This drop is comparable to the GFC, which in 2009 led to a 0.1% drop in global GDP and a 1.2% drop in emissions. So far, neither the OECD or International Monetary Fund have suggested coronavirus will take global GDP into the red.
The emissions rebound
The GFC prompted big, swift stimulus packages from governments around the world, leading to a 5.1% rebound in global emissions in 2010, well above the long-term average.
Previous financial shocks, such as the collapse of the former Soviet Union or the 1970s and 1980s oil crises, also had periods with lower or negative growth, but growth soon returned. At best, a financial crisis delays emissions growth a few years. Structural changes may happen, such as the shift to nuclear energy after the oil crises, but evidence suggests emissions continue to grow.
The economic legacy of the coronavirus might also be very different to the GFC. It looks more like a slow burner, with a drop in productivity over an extended period rather than widespread job losses in the short term.
Looking to the future
The coronavirus pandemic will not turn around the long-term upward trend in global emissions. But governments around the world are announcing economic stimulus measures, and they way they’re spent may affect how emissions evolve in future.
There is an opportunity to invest the stimulus money in structural changes leading to reduced emissions after economic growth returns, such as further development of clean technologies.
Also, the coronavirus has forced new working-from-home habits that limit commuting, and a broader adoption of online meetings to reduce the need for long-haul business flights. This raises the prospect of long-term emissions reductions should these new work behaviours persist beyond the current global emergency.
The coronavirus is, of course, an international crisis, and a personal tragedy for those who have lost, and will lose, loved ones. But with good planning, 2020 could be the year that global emissions peak (though the same was said after the GFC).
That said, past economic shocks might not be a great analogue for the coronavirus pandemic, which is unprecedented in modern human history and has a long way to go.
- Climate change
- Air travel
- Greenhouse gas emissions
- Working from home
- Coronavirus stimulus program
Glen Peters is Research Director, Center for International Climate and Environment Research – Oslo.
The Conversation publishes knowledge-based journalism that is responsible, ethical and supported by evidence from academics and researchers in order to inform public debate with facts, clarity and insight into society’s biggest problems.
WeHo Annual Arbor Day Celebration Plummer Park – Mar 21
WEST HOLLYWOOD — The City of West Hollywood invites community members to join staff and City Councilmembers for a tree planting ceremony in Plummer Park as part of the annual Arbor Day celebration.
Arbor Day is a special day that is set aside throughout the world to raise awareness of trees and the important role that they play in our environment.
People throughout the world take part in tree planting events and other celebrations of trees and the role that they play in our environment.
The first American Arbor Day was originated in Nebraska City, Nebraska by J. Sterling Morton. On April 10, 1872, an estimated one million trees were planted in Nebraska.
Saturday, March 21, 2020 at 9 a.m. at the Parkway on N. Vista Street on the West Side of Plummer Park, located at 7377 Santa Monica Boulevard.
For more information, please contact Debbie Gonzalez at (323) 848-3116 or email@example.com.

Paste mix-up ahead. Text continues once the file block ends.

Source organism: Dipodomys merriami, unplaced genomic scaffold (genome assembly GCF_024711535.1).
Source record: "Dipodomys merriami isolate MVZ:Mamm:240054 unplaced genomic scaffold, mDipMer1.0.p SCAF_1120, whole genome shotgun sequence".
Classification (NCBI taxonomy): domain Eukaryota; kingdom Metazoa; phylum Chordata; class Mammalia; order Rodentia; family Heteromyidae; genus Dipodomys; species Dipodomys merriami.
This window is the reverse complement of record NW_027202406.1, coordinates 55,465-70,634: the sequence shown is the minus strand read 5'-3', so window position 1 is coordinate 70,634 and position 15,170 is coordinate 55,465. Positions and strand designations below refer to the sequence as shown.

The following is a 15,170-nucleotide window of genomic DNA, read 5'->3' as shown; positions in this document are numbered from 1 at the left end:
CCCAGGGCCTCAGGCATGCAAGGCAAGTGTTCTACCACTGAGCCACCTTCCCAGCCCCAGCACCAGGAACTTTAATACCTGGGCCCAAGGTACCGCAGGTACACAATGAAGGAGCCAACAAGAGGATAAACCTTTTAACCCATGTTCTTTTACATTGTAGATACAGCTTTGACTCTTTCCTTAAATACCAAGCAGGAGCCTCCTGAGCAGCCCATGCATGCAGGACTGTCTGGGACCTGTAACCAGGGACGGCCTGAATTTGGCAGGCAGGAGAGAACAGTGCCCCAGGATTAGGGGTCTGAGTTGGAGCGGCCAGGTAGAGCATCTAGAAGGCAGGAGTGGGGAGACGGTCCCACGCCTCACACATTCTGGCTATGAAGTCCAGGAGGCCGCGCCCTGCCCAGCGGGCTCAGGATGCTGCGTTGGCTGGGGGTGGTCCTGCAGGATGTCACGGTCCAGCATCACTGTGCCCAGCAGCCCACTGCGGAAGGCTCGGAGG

House Passes Schiff’s Rim of the Valley Corridor Preservation Act
WASHINGTON D.C. – Rep. Adam Schiff has applauded the bipartisan passage of The Rim of the Valley Corridor Preservation Act, which would add more than 191,000 acres of the Rim of the Valley Corridor to the Santa Monica Mountains National Recreation Area (SMMNRA). The bill passed the House on a bipartisan basis with 231 Yeas and 183 Nays
Schiff first introduced this legislation in 2017, and Senators Dianne Feinstein and Kamala Harris introduced companion legislation in the Senate. It recently passed out of the Senate Energy and Natural Resources Committee on a bipartisan basis.
To view a map of the proposed expansion under the Rim of the Valley Corridor Preservation Act, click here.
“I am thrilled that the House of Representatives has passed the Rim of the Valley Corridor Preservation Act, legislation I have championed for nearly 20 years,” Congressman Schiff said. “Preservation of the open space in our communities is not only good for our environment, wildlife, and ecosystems, but it is beneficial for the health and well-being of residents of all ages. The Rim of the Valley corridor is an area of striking and breathtaking natural beauty, and we must do whatever we can to preserve that beauty for the benefit of LA residents, the millions each year who visit, and for generations to come.”
“Today’s vote in the House is a win for the Rim of the Valley Corridor and the millions of Los Angeles County residents living in the surrounding communities,” said Senator Feinstein. “Preserving this unspoiled terrain will protect sensitive habitat for California wildlife and open space to benefit local economies. I am glad that Congressman Schiff was able to pass it in the House and look forward to doing the same here in the Senate, where it has already advanced out of committee.”
“The Rim of the Valley corridor is home to some of Southern California’s most beautiful wildlife and landscapes,” said Senator Harris. “That is why we must take immediate steps to protect this area’s habitats and natural resources. I am grateful to Congressman Schiff for his leadership on this issue and I applaud the House of Representatives for prioritizing the preservation of this area so it can be enjoyed by future generations. I look forward to working with my colleagues in the Senate to get this bill across the finish line.”
The proposed expansion is based on a six-year study of the region completed by the National Park Service in 2015. This legislation would expand the SMMNRA to include many, but not all, of the land included in the study. The lands included within the expansion will be known as the Rim of the Valley Unit and stretches from the Simi Hills and Santa Susanas to the Verdugos and on to the San Gabriel Mountains. The bill will enable NPS and the local community to better protect natural resources and habitats, and provide members of the community with improved access to nature for recreational and educational purposes.
To view the fact sheet about the legislation, click here.
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This Just In…
- Beverly Grove Man Charged for COVID Relief Loan Fraud
- County Hospitals Receive 300 iPads for Patients to See Family
- Processions to Cedars Will Salute Healthcare Workers on National Nurses Day
- WeHo Webinar: Loneliness, Isolation, Depression, and Anxiety During Pandemic
- Texas & California Wet Markets Show Full Extent of Vile Conditions
- White House Gift Shop Selling Coronavirus Commemorative Coins
- Joe Exotic Prison Has 2nd Highest ‘Rona Rate